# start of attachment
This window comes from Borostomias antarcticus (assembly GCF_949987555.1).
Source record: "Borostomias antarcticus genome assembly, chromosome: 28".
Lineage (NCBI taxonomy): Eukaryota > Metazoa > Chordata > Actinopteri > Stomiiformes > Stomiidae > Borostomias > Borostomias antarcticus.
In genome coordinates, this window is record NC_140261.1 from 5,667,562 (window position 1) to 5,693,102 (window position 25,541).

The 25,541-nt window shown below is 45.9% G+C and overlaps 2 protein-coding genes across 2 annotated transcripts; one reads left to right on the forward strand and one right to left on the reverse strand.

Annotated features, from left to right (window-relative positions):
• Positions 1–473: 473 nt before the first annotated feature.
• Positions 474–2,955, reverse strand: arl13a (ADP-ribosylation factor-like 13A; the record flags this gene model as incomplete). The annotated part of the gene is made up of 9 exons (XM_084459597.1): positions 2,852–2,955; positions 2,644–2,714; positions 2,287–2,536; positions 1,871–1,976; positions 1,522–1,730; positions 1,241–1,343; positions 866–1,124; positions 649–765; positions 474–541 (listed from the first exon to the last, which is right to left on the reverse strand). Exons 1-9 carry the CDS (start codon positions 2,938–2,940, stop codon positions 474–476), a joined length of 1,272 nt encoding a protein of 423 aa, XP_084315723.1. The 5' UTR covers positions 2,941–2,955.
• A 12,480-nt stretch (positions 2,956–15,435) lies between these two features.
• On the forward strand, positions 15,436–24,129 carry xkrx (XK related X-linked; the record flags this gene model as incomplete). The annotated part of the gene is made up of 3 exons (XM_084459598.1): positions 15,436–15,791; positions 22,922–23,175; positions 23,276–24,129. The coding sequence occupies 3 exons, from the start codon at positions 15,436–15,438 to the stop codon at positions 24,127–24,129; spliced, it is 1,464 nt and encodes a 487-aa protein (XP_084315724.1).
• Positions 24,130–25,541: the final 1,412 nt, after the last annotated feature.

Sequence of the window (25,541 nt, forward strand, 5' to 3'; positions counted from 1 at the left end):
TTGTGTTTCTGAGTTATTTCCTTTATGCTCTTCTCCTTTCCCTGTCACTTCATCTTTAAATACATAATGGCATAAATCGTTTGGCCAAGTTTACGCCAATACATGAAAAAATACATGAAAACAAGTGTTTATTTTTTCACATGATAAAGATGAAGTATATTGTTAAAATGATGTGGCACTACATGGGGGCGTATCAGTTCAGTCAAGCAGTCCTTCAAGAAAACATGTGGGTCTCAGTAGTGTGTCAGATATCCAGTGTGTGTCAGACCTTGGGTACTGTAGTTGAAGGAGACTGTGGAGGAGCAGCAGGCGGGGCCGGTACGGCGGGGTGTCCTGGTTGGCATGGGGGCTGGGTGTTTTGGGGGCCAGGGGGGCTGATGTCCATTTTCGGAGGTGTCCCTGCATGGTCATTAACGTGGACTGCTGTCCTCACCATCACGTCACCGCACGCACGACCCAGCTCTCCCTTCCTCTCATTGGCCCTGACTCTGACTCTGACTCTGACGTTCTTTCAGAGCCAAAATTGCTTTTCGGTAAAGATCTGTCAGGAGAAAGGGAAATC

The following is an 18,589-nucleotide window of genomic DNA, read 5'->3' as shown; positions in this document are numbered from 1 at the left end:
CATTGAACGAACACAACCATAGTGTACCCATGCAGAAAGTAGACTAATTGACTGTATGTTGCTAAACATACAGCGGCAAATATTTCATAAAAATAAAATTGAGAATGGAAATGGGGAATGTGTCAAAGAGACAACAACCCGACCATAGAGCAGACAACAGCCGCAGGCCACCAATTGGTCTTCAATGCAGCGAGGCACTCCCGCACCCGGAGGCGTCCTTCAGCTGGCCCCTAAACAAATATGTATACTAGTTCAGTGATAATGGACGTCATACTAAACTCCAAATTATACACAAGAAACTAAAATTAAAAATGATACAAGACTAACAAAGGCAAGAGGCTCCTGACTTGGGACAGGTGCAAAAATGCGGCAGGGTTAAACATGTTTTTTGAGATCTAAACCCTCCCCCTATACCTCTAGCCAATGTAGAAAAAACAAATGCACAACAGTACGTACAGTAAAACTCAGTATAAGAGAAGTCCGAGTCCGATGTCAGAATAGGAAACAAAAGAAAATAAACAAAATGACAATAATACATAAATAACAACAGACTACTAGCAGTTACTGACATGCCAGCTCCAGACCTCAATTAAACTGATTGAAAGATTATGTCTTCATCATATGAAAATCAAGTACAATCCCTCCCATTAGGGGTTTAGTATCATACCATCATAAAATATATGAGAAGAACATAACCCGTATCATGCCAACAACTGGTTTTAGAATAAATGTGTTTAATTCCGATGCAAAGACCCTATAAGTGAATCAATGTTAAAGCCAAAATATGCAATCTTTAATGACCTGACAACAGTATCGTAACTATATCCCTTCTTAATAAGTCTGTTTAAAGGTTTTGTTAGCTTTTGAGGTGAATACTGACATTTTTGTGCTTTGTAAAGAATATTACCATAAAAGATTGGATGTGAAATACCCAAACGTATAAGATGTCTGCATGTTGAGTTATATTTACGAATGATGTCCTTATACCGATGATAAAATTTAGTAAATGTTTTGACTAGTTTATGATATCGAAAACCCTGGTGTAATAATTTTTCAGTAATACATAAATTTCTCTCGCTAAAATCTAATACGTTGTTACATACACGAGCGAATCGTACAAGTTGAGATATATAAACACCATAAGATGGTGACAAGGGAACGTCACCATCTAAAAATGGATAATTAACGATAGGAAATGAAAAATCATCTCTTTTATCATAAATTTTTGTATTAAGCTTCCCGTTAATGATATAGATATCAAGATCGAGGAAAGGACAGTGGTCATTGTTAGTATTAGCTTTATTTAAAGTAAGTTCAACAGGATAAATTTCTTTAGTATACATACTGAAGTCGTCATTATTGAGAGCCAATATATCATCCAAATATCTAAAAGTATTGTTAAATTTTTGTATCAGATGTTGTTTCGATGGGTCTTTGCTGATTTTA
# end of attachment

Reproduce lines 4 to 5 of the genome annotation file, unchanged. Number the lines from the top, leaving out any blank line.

In genome coordinates, this window is record NC_140261.1 from 5,667,562 (window position 1) to 5,693,102 (window position 25,541).

The 25,541-nt window shown below is 45.9% G+C and overlaps 2 protein-coding genes across 2 annotated transcripts; one reads left to right on the forward strand and one right to left on the reverse strand.